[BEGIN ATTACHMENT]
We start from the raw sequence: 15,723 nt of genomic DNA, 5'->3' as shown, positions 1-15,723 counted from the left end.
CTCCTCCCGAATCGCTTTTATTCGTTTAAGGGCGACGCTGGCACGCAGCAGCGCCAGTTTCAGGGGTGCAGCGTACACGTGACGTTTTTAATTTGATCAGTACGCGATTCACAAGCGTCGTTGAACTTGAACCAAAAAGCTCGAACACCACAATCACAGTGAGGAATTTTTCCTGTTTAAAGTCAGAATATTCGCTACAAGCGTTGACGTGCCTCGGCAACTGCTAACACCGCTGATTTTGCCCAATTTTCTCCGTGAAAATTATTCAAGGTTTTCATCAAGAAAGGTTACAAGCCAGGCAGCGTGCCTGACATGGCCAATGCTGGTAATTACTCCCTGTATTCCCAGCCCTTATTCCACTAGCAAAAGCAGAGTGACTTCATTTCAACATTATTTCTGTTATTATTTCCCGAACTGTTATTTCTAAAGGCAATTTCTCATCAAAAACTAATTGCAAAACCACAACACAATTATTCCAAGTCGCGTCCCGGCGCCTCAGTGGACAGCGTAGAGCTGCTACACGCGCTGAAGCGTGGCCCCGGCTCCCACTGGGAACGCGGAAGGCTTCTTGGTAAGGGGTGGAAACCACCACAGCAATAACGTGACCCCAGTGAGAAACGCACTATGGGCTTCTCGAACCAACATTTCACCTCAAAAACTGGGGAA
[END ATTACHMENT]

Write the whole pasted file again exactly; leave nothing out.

We start from the raw sequence: 15,723 nt of genomic DNA, 5'->3' as shown, positions 1-15,723 counted from the left end.
CTCCTCCCGAATCGCTTTTATTCGTTTAAGGGCGACGCTGGCACGCAGCAGCGCCAGTTTCAGGGGTGCAGCGTACACGTGACGTTTTTAATTTGATCAGTACGCGATTCACAAGCGTCGTTGAACTTGAACCAAAAAGCTCGAACACCACAATCACAGTGAGGAATTTTTCCTGTTTAAAGTCAGAATATTCGCTACAAGCGTTGACGTGCCTCGGCAACTGCTAACACCGCTGATTTTGCCCAATTTTCTCCGTGAAAATTATTCAAGGTTTTCATCAAGAAAGGTTACAAGCCAGGCAGCGTGCCTGACATGGCCAATGCTGGTAATTACTCCCTGTATTCCCAGCCCTTATTCCACTAGCAAAAGCAGAGTGACTTCATTTCAACATTATTTCTGTTATTATTTCCCGAACTGTTATTTCTAAAGGCAATTTCTCATCAAAAACTAATTGCAAAACCACAACACAATTATTCCAAGTCGCGTCCCGGCGCCTCAGTGGACAGCGTAGAGCTGCTACACGCGCTGAAGCGTGGCCCCGGCTCCCACTGGGAACGCGGAAGGCTTCTTGGTAAGGGGTGGAAACCACCACAGCAATAACGTGACCCCAGTGAGAAACGCACTATGGGCTTCTCGAACCAACATTTCACCTCAAAAACTGGGGAA